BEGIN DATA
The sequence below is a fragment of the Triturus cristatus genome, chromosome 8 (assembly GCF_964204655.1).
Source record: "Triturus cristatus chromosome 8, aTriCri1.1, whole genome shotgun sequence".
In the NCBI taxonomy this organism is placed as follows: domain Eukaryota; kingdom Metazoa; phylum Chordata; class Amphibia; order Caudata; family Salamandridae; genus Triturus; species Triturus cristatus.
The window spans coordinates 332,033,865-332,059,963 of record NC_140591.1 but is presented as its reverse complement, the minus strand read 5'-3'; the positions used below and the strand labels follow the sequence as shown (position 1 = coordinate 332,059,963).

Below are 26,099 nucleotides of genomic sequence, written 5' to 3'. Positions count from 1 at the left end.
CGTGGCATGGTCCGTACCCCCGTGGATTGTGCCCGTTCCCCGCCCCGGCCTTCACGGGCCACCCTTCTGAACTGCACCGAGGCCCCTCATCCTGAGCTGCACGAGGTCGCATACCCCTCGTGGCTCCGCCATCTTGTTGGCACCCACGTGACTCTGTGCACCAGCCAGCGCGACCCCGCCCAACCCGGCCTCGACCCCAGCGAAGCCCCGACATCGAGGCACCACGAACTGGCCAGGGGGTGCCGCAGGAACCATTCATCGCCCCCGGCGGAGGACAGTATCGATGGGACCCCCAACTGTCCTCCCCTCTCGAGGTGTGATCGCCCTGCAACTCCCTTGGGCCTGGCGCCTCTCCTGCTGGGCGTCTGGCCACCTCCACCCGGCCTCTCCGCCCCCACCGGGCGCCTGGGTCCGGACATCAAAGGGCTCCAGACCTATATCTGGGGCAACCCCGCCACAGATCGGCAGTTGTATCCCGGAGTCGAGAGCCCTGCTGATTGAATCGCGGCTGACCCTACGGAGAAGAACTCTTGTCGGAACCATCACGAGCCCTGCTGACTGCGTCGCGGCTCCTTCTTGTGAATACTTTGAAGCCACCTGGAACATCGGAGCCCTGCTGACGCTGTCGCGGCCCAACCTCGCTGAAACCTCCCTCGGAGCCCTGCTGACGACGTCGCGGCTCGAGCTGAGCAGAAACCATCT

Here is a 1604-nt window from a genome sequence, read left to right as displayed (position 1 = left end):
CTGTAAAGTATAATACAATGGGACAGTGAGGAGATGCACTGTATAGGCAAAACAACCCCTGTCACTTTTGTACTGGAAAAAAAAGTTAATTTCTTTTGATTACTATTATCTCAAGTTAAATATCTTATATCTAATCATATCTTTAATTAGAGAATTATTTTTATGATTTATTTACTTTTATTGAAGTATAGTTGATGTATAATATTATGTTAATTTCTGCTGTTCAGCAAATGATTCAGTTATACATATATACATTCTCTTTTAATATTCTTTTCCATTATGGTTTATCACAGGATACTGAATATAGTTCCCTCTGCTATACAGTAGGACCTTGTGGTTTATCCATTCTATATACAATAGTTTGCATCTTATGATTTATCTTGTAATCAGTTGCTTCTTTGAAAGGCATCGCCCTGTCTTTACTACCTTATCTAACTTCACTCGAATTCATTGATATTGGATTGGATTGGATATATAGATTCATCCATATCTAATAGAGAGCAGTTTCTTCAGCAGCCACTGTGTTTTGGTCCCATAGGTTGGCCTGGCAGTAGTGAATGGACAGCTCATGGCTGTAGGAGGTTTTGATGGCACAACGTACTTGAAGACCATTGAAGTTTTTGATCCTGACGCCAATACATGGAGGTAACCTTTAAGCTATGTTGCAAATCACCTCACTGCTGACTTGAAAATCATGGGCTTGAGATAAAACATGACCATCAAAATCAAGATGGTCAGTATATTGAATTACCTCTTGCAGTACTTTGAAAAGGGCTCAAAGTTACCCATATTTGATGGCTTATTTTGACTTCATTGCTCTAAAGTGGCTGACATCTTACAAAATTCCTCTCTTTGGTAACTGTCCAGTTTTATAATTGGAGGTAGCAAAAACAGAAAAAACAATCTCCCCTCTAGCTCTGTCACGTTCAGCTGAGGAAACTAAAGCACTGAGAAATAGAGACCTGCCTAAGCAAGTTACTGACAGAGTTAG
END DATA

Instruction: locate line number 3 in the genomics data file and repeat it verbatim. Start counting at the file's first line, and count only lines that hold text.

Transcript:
In the NCBI taxonomy this organism is placed as follows: domain Eukaryota; kingdom Metazoa; phylum Chordata; class Amphibia; order Caudata; family Salamandridae; genus Triturus; species Triturus cristatus.